“The club was in Shropshire and got big crowds and that was the pull for me.
“Rob Smith signed me but he wasn’t my type of manager. He wanted me to be more aggressive, but my game wasn’t mashing people up.
“Then Andy Sinton came in and it was the best I had felt, I was confident and probably the best player in pre-season, and I was getting back to full fitness.”
With the season approaching and Evans destined to begin the season in the Bucks XI, he was on the bench for a friendly against Wolves before being thrown on late in the game.
But what unfolded just seconds after taking to the field ended Evans’ hopes of ever being a full time professional again, and it is an agonising story that other players who have dropped out of the game will understand.
“I came in and he said just have a run ready for Saturday.
“I was wing back, the ball came over from kick off and it was an innocuous challenge, and I broke my leg. I had been on the pitch 11 seconds.”
Evans had to have his leg pinned and saw all his work and football money plummet as he faced a lengthy lay off, that led him down the road to a bout of depression.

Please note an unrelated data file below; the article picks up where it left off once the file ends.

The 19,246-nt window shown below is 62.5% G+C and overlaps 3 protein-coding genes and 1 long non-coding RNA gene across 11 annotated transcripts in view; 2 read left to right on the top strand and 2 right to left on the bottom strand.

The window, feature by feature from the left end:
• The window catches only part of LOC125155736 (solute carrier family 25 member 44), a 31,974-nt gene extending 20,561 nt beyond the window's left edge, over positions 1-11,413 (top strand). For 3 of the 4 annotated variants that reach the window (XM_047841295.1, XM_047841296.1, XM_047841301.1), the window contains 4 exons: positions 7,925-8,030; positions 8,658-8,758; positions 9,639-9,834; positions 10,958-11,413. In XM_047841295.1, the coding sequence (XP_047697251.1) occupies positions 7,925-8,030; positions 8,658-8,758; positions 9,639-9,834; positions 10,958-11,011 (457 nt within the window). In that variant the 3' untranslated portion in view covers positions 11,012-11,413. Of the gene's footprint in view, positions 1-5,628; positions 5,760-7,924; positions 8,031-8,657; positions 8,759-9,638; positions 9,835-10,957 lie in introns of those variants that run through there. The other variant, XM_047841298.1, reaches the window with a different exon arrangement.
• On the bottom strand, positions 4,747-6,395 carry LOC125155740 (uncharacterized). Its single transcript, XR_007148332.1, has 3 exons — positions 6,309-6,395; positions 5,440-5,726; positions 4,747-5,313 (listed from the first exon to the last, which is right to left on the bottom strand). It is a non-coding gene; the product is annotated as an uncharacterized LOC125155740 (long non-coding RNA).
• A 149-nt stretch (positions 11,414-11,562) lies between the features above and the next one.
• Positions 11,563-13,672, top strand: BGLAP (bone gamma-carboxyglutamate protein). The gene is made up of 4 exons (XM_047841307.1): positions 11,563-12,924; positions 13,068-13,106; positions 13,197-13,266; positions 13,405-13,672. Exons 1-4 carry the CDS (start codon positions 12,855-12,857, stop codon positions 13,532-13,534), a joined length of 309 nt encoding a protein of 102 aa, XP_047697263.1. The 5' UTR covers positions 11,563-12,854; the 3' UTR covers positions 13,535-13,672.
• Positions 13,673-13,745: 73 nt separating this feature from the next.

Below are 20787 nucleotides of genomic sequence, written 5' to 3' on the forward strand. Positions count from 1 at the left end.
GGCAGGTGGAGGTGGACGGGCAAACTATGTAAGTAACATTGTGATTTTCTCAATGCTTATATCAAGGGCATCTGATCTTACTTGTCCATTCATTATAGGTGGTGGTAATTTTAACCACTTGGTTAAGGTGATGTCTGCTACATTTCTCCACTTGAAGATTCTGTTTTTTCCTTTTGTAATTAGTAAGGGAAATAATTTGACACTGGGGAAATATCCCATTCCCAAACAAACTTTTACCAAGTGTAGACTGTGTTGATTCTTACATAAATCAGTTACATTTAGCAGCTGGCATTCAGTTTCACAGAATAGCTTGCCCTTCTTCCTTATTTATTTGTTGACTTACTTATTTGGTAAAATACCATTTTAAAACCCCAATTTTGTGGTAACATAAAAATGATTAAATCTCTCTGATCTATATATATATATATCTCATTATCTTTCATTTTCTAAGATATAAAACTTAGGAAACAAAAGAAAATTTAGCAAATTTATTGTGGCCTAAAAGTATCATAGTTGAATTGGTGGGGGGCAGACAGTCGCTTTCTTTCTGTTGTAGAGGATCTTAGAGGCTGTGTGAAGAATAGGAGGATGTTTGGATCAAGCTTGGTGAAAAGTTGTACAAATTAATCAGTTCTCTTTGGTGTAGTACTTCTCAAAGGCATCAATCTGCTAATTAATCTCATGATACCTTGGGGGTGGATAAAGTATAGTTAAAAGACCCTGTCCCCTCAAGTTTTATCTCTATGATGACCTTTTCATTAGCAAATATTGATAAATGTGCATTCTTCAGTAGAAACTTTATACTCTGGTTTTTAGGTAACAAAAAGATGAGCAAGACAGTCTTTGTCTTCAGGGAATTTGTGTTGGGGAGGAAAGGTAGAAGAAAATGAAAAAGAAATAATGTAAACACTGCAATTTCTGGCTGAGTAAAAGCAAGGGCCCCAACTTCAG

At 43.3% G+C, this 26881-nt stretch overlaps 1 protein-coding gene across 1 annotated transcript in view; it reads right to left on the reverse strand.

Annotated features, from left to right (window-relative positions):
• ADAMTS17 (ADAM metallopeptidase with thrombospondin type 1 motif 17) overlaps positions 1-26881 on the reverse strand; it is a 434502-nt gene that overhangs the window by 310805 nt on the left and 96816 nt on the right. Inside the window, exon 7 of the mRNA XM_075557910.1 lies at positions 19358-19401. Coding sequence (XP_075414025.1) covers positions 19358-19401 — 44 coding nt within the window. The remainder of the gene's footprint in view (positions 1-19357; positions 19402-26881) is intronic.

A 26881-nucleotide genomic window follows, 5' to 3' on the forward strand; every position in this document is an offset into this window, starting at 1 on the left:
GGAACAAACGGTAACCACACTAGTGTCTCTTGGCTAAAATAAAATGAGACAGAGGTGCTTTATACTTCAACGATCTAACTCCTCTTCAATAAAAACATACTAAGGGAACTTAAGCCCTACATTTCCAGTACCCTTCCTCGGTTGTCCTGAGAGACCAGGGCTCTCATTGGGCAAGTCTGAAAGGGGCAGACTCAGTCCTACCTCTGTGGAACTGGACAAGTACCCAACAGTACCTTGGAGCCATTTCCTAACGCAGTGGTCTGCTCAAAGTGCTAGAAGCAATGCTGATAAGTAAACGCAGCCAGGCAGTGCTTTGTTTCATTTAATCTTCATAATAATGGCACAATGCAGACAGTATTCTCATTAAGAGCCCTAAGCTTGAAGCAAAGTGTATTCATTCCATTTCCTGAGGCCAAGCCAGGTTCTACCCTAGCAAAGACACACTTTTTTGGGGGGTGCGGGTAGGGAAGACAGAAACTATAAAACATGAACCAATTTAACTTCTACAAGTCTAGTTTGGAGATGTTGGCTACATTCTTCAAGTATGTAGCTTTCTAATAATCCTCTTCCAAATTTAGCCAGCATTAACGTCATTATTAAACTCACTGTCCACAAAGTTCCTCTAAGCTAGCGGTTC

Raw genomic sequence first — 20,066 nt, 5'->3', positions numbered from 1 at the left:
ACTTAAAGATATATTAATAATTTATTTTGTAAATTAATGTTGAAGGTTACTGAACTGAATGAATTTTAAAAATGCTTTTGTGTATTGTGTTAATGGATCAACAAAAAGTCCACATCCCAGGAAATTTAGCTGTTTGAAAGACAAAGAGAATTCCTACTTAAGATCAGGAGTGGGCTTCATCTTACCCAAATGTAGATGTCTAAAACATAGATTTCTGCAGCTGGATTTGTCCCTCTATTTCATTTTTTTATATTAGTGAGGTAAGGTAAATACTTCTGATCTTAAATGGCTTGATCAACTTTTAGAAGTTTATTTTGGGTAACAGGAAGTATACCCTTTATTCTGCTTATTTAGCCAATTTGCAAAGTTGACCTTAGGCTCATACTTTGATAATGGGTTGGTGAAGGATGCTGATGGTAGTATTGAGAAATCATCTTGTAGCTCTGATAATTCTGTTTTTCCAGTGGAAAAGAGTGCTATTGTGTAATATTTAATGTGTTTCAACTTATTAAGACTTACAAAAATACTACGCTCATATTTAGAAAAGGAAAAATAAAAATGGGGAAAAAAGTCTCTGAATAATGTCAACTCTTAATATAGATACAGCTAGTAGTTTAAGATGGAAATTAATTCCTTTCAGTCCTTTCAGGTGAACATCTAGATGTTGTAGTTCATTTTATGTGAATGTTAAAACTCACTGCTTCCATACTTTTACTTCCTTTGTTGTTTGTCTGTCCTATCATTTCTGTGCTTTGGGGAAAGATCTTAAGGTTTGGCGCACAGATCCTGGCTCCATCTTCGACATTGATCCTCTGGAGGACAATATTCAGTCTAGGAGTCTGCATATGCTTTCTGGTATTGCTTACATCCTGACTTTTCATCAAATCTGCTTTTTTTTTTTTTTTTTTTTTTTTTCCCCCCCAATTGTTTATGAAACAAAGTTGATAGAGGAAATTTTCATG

“I had an operation and was advised not to play again but I said I will play again, that is how I dealt with it.
“I was struggling. I had been working at a stables which was owned by a friend of my Dad’s as I love horses and coaching in the afternoon, so all in all I was on about £500 a week.
“Then I was on £73 benefits and I had no help from the club. I even had to make a comment on social media, before the chairman rang me and said why have I said what I said.
“They gave me some money and some fans raised some money for me.
“This is a funny story looking back, because I got my car back on the road and I was driving back from the game where they had raised the money, and my car broke down.
“£600 it cost, so the money was in one hand and out the other.
“This was the first time I suffered depression. I was in the same seat at home for days, I smashed a TV because I couldn’t get the right channel on.
“It put a real strain on my family, I had no money or job and had no knowledge of what was going to happen next or if I would be a pro again.
“Looking back this is what stopped me. I was playing so well that I think I would have gone back into it.